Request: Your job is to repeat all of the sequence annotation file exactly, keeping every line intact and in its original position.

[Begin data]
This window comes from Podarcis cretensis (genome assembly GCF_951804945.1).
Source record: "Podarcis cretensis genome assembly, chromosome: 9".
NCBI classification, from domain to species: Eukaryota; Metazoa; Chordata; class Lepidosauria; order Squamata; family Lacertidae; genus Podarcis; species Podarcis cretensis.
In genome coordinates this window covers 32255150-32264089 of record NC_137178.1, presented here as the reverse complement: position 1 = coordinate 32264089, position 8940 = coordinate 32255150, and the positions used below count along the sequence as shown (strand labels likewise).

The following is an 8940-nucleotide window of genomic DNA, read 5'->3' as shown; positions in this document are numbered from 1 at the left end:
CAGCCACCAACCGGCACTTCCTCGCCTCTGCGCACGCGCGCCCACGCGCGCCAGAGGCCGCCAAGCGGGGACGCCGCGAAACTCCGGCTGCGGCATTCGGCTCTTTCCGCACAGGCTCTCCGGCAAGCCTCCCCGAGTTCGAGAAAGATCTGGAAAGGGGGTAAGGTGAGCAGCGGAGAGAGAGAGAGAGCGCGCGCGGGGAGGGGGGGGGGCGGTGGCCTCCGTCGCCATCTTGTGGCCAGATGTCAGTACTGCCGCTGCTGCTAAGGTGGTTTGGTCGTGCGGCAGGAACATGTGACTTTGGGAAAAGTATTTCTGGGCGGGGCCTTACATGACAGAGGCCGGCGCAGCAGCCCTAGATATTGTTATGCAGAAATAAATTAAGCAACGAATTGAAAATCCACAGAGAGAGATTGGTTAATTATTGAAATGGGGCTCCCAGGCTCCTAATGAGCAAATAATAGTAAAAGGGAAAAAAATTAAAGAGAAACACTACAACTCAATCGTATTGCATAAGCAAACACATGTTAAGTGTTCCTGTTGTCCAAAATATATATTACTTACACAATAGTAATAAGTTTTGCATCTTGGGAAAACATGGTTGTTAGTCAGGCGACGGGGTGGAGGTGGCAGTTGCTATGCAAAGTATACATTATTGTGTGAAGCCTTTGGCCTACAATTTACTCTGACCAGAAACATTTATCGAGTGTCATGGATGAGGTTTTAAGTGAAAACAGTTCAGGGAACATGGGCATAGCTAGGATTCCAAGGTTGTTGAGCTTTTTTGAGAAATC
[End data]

This window comes from Podarcis cretensis (genome assembly GCF_951804945.1).
Source record: "Podarcis cretensis genome assembly, chromosome: 9".
NCBI classification, from domain to species: Eukaryota; Metazoa; Chordata; class Lepidosauria; order Squamata; family Lacertidae; genus Podarcis; species Podarcis cretensis.
In genome coordinates this window covers 32255150-32264089 of record NC_137178.1, presented here as the reverse complement: position 1 = coordinate 32264089, position 8940 = coordinate 32255150, and the positions used below count along the sequence as shown (strand labels likewise).

The following is an 8940-nucleotide window of genomic DNA, read 5'->3' as shown; positions in this document are numbered from 1 at the left end:
CAGCCACCAACCGGCACTTCCTCGCCTCTGCGCACGCGCGCCCACGCGCGCCAGAGGCCGCCAAGCGGGGACGCCGCGAAACTCCGGCTGCGGCATTCGGCTCTTTCCGCACAGGCTCTCCGGCAAGCCTCCCCGAGTTCGAGAAAGATCTGGAAAGGGGGTAAGGTGAGCAGCGGAGAGAGAGAGAGAGCGCGCGCGGGGAGGGGGGGGGGCGGTGGCCTCCGTCGCCATCTTGTGGCCAGATGTCAGTACTGCCGCTGCTGCTAAGGTGGTTTGGTCGTGCGGCAGGAACATGTGACTTTGGGAAAAGTATTTCTGGGCGGGGCCTTACATGACAGAGGCCGGCGCAGCAGCCCTAGATATTGTTATGCAGAAATAAATTAAGCAACGAATTGAAAATCCACAGAGAGAGATTGGTTAATTATTGAAATGGGGCTCCCAGGCTCCTAATGAGCAAATAATAGTAAAAGGGAAAAAAATTAAAGAGAAACACTACAACTCAATCGTATTGCATAAGCAAACACATGTTAAGTGTTCCTGTTGTCCAAAATATATATTACTTACACAATAGTAATAAGTTTTGCATCTTGGGAAAACATGGTTGTTAGTCAGGCGACGGGGTGGAGGTGGCAGTTGCTATGCAAAGTATACATTATTGTGTGAAGCCTTTGGCCTACAATTTACTCTGACCAGAAACATTTATCGAGTGTCATGGATGAGGTTTTAAGTGAAAACAGTTCAGGGAACATGGGCATAGCTAGGATTCCAAGGTTGTTGAGCTTTTTTGAGAAATC